Our Partners in Minnesota
The Beautywell Project is launching the Young Women’s Wellness and Leadership Initiative (YWWLI) to prepare a cohort of young Muslim girls from Somali communities to become local leaders in the Twin Cities. With support from NIRH, the cohort of young women in YWWLI has the opportunity to use the knowledge and skills of their lived experiences to engage with other community members, network with local community leaders, advocate for public policies that secure their own reproductive and sexual well-being, and ultimately become lifelong advocates for themselves and other girls. The YWWLI provides participants with knowledge around sexual health, healthy relationships, and environmental justice, including a focus on the harms of skin lightening creams, all within a culturally competent framework. YWWLI participants are developing a social media campaign to educate their community about skin lightening creams, including their harms to maternal and reproductive health and challenging the beauty norms associated with their use. For many young Somali girls in Minneapolis and St. Paul, this is their first opportunity to access this information.
Led by NorthPoint Health & Wellness Center, the North Minneapolis Chlamydia Partnership (NMCP) will begin implementation of its newly-developed strategic plan to reduce chlamydia rates in Minneapolis. In order to listen and learn from young leaders in the community, they will develop an online and social media presence and create a Youth Champions leadership council, offering training to 15-20 young people in sexual health and community organizing. Urban Initiative funding will also support ongoing coalition-building for NMCP. In 2014, the Northpoint Health & Wellness Center continued the development of the NMCP, including launching a website, restructuring the coalition, and increasing social media presence. Created and trained a youth council, CRUSH, to work as advocates with the NMCP.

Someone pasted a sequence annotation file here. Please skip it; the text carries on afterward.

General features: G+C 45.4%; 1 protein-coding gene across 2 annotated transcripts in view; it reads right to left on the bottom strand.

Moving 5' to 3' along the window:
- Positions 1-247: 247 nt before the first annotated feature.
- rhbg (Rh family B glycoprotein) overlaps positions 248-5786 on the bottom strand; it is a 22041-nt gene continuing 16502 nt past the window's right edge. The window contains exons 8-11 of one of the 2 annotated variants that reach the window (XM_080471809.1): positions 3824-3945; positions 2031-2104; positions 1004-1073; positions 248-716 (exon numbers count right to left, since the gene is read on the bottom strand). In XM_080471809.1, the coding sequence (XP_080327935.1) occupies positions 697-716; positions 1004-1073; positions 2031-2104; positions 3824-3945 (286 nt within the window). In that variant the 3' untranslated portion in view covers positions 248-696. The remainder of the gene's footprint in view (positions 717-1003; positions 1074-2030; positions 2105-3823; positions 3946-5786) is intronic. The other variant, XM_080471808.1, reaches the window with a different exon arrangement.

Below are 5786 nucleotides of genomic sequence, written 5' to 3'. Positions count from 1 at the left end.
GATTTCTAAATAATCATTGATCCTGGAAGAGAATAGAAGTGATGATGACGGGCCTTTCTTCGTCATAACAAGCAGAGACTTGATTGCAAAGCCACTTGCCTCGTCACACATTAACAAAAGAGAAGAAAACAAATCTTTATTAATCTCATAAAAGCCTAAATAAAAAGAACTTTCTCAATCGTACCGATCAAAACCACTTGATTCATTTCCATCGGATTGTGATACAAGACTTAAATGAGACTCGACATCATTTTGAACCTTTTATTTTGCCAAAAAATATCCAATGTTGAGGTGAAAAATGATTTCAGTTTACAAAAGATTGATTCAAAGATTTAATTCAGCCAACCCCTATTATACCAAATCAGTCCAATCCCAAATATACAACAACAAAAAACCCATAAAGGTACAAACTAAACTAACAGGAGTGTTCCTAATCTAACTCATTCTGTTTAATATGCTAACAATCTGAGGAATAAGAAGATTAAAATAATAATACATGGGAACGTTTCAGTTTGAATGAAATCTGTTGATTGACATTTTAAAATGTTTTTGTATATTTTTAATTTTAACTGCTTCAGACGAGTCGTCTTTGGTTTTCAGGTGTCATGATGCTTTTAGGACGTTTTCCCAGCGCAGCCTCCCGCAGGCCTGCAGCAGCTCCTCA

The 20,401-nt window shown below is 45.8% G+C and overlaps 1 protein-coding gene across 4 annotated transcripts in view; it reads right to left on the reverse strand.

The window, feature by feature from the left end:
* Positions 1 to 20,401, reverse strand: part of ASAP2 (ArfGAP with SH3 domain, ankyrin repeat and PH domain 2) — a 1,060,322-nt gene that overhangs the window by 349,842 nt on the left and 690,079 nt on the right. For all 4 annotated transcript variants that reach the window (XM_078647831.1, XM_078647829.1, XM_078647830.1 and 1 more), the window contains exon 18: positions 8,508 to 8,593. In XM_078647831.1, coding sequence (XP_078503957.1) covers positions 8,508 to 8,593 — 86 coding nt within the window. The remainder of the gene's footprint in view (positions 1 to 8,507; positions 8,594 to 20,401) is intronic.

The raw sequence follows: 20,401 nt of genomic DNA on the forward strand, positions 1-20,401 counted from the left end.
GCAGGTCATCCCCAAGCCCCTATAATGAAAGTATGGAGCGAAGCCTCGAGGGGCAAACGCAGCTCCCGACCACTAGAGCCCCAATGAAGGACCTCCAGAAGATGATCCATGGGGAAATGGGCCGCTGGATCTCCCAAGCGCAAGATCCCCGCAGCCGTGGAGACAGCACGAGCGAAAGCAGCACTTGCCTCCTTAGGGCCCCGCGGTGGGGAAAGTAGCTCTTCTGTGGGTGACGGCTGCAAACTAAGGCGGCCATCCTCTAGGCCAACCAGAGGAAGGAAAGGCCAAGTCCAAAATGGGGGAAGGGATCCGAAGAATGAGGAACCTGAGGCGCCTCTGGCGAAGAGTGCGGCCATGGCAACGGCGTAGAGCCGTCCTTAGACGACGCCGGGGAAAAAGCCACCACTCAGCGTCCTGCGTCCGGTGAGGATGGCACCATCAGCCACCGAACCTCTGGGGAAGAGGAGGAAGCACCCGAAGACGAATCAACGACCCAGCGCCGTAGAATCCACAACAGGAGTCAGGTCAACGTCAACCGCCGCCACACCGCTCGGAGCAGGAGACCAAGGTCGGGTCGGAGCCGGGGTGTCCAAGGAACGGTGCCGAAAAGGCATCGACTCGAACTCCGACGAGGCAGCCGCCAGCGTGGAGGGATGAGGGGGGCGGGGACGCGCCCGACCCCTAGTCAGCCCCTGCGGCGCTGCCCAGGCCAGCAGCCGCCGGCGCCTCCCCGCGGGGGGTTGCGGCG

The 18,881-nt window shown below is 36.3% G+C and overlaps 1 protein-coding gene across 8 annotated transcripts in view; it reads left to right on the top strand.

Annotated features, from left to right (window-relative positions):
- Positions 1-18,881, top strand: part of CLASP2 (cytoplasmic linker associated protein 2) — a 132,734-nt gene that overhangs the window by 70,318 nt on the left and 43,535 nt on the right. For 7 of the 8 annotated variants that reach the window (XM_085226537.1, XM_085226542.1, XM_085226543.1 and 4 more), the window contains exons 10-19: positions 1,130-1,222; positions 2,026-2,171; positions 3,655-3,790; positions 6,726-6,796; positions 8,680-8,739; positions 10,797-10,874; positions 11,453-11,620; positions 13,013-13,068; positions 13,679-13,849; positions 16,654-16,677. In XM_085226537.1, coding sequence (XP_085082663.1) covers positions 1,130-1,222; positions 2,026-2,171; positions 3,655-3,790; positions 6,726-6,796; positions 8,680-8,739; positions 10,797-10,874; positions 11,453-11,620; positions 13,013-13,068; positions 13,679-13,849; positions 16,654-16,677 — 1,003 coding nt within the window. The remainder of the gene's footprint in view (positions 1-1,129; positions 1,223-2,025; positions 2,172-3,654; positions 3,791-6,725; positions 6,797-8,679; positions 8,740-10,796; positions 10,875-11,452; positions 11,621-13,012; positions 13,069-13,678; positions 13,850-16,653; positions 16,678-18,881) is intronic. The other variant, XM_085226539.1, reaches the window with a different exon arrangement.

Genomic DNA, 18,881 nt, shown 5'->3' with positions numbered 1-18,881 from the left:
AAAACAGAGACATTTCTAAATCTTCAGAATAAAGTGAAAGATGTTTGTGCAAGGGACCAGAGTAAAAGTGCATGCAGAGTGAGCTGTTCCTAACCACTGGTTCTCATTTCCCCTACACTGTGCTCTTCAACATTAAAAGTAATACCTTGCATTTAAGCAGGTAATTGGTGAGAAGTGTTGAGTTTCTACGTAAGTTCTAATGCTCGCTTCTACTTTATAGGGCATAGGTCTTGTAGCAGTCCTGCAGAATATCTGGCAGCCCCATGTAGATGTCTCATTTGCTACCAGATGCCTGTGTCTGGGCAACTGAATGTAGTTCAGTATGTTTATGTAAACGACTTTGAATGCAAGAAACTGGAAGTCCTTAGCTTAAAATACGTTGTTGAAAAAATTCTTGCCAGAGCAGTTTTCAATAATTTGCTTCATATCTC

In 2009, the Minnesota Organization on Adolescent Pregnancy, Prevention and Parenting (St. Paul, MN) implemented a science-based, comprehensive sex education curriculum to pilot in middle and high schools.
In 2011, the Neighborhood Health Source (Minneappolis, Minnesota) evaluated the scale-up of a texting-to-email program designed to increase access to sexual and reproductive health information and care to young people and reduce no-show rates at appointments. In 2010, they expanded their reproductive and sexual health program “Seen on da Streets” by increasing outreach-based STI testing, offering expedited partner therapy, and expanding the audience to include young women and Latino youth.